After years of being criticized for failing to prevent the destruction of the Amazon, Brazil's government says it is willing to take action to stop deforestation. But it wants cash up front from other countries, including $1 billion from the US. President Jair Bolsonaro's government made the request ahead of a virtual summit on the environment President Biden will host on Thursday and Friday, the Wall Street Journal reports. Brazil’s environment minister, Ricardo Salles, tells the Journal that Biden promised during a presidential debate last year that he would raise $20 billion from around the world to save the Amazon. Salles says $1 billion is a "very reasonable" demand and the funds would be used to step up enforcement of environmental laws and create new industries to employ the slash-and-burn farmers responsible for deforestation.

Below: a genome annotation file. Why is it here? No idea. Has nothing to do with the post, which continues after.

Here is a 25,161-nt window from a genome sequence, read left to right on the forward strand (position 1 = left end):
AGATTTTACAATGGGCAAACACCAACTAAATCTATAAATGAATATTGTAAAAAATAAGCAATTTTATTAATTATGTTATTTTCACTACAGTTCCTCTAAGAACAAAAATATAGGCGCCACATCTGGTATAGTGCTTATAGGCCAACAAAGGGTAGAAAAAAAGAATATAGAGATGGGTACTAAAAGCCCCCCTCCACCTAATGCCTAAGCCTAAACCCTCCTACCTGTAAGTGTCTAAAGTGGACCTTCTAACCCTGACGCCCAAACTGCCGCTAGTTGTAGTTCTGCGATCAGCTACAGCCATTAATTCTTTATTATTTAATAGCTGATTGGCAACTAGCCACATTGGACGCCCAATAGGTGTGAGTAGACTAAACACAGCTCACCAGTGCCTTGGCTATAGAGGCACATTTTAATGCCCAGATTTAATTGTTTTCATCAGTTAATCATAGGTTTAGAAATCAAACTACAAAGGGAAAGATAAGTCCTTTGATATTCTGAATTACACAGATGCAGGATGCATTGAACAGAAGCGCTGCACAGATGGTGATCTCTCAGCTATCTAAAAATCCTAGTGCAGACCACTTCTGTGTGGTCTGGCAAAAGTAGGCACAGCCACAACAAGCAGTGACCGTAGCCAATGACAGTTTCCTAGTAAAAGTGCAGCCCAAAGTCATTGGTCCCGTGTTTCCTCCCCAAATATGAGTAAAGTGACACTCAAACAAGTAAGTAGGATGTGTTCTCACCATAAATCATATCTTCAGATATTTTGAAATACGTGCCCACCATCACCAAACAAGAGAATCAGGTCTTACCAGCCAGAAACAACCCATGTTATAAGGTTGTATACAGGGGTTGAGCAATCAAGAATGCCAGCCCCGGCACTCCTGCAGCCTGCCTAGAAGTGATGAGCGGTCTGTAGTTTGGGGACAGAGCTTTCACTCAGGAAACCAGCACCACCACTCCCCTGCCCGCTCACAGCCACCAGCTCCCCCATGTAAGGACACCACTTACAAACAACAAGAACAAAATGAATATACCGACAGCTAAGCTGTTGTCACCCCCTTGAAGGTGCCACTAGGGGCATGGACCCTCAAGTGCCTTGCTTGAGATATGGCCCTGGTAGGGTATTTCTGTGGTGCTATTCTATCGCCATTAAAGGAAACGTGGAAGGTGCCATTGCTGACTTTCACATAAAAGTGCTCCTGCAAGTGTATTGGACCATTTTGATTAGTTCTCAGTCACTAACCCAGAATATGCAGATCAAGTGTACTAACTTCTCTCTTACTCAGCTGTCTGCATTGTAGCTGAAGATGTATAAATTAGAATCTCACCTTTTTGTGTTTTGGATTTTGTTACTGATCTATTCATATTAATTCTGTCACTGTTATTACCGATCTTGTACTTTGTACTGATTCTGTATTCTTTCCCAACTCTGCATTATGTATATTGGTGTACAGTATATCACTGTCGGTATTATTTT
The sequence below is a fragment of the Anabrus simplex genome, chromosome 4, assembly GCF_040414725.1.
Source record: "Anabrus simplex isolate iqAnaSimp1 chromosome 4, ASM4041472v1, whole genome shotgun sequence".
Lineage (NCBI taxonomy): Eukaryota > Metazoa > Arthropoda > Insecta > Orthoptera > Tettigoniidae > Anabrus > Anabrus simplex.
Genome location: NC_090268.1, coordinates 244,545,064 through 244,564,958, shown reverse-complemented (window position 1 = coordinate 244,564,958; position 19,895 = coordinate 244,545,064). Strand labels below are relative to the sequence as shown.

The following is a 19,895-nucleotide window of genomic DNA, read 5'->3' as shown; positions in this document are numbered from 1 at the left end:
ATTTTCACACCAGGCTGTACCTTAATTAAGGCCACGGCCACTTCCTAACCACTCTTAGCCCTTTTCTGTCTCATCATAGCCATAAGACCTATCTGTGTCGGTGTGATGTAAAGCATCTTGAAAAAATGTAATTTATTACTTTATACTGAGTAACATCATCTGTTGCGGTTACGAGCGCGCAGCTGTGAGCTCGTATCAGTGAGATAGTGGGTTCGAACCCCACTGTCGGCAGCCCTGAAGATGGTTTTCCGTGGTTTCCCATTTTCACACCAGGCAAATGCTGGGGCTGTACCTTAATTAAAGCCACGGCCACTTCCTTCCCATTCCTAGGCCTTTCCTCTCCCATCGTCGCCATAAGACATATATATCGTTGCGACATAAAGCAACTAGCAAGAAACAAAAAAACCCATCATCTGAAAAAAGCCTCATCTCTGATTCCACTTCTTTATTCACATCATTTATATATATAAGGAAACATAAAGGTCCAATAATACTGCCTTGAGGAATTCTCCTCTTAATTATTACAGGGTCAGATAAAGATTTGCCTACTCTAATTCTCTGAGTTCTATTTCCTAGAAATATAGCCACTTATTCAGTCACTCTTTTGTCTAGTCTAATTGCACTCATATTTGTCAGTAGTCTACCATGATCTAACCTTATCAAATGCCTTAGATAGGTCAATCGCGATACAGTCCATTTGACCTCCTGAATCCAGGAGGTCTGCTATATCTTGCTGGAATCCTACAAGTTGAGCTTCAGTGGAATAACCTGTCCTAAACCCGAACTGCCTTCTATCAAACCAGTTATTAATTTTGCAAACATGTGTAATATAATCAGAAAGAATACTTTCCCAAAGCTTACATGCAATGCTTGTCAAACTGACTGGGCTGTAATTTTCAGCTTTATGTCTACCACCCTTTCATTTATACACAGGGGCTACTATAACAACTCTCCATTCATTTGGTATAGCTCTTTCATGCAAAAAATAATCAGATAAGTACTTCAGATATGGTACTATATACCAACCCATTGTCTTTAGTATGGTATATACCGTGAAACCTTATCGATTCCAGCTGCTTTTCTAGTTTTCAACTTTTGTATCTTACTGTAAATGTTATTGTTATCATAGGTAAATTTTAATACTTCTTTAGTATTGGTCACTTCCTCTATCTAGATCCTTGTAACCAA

Salles said last month that "we will line up a series of actions that can bring quick results" if the international community pays up. Critics, however, accuse Bolsonaro of trying to blackmail the world and say his administration already has resources it has failed to deploy to stop rampant deforestation. "He wants new money with no real constraints," Marcio Astrini, head of the Brazilian environmental group Climate Observatory, tells the New York Times. "This is not a trustworthy government: not on democracy, not on the coronavirus, and far less so on the Amazon." The BBC reports that dozens of American and Brazilian celebrities released an open letter this week urging Biden not to sign a deal with Bolsonaro's government until it takes steps to protect both the rainforest and the rights of the indigenous people in the region. (Read more Brazil stories.)